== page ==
“It’s no secret that homelessness and the housing crisis are the greatest challenges of our time. That’s evident by the thousands of people who have no choice but to sleep on our sidewalks, and it’s felt by the families forced to make the impossible decision between buying food and keeping a roof over their family’s heads. And we don’t accept that,” Los Angeles County 4th District Supervisor Janice Hahn said at the event. “These are the kinds of projects that allow neighborhoods to thrive and that’s why I was so happy to help ensure that the county contributed to make The Spark at Midtown a reality.”

Douglas Park For-Sale Office Condos Sell Out

Dante Valve purchased the final 12,500 square feet of creative office space at the Terminal at Douglas Park, where it is relocating its headquarters from Bellflower. Pictured from left: Matt Dante, vice president of operations for Dante Valve; Lisa Dante Papini, president of Dante Valve; Richard Lewis, principal at Urbana Development; and Lee & Associates Principals Jeff Coburn and Shaun McCullough. (Photograph by the Business Journal’s Brandon Richardson)

With the announcement of a sale to Bellflower-based Dante Valve, the Terminal at Douglas Park has sold out. Dante Valve purchased 12,500 square feet of space – an entire floor – at the creative office condominium complex. The company will maintain operations at its Bellflower facility after moving its headquarters to Long Beach.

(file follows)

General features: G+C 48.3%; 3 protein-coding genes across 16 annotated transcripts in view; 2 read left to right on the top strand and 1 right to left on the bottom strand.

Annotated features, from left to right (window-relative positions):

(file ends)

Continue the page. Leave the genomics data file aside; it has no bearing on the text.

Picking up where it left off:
“I’ve lived in Long Beach long enough to remember the old McDonnell Douglas plant that was at this location. The transformation that’s taken place here is exciting,” Lisa Dante Papini, president of Dante Valve, told the Business Journal. “Douglas Park is a new and modern development designed for the way people live and work today. Dante Valve’s space at the Terminal is a perfect reflection of the old and new. We’ve got the top floor of a beautiful and modern building with a great view of the old [Fly DC Jets] sign. We’re looking forward to moving our corporate offices here later this year.”

The Terminal was developed by Long Beach-based Urbana Development. Construction of the four 25,000-square-foot, two-story buildings began in October 2016. Lee & Associates Commercial Real Estate Services Principals Jeff Coburn and Shaun McCullough oversaw transactions on behalf of Urbana. The following is the complete list of companies that purchased space at the Terminal: Appraisal Pacific Inc.; CalCom Federal Credit Union; The Core Group; E-Commerce Exchange; JLM Strategic Talent Partners; Jobfilez Inc.; Kollin Altomare Properties; Merrimac Energy Group; Moffat & Nichol; Mountain-Bishop Private Wealth Management; PostCity Financial Credit Union; Second Floor; Sixt Rent A Car; The Sullivan Group of Court Reporters; and Transworld Shipping Inc.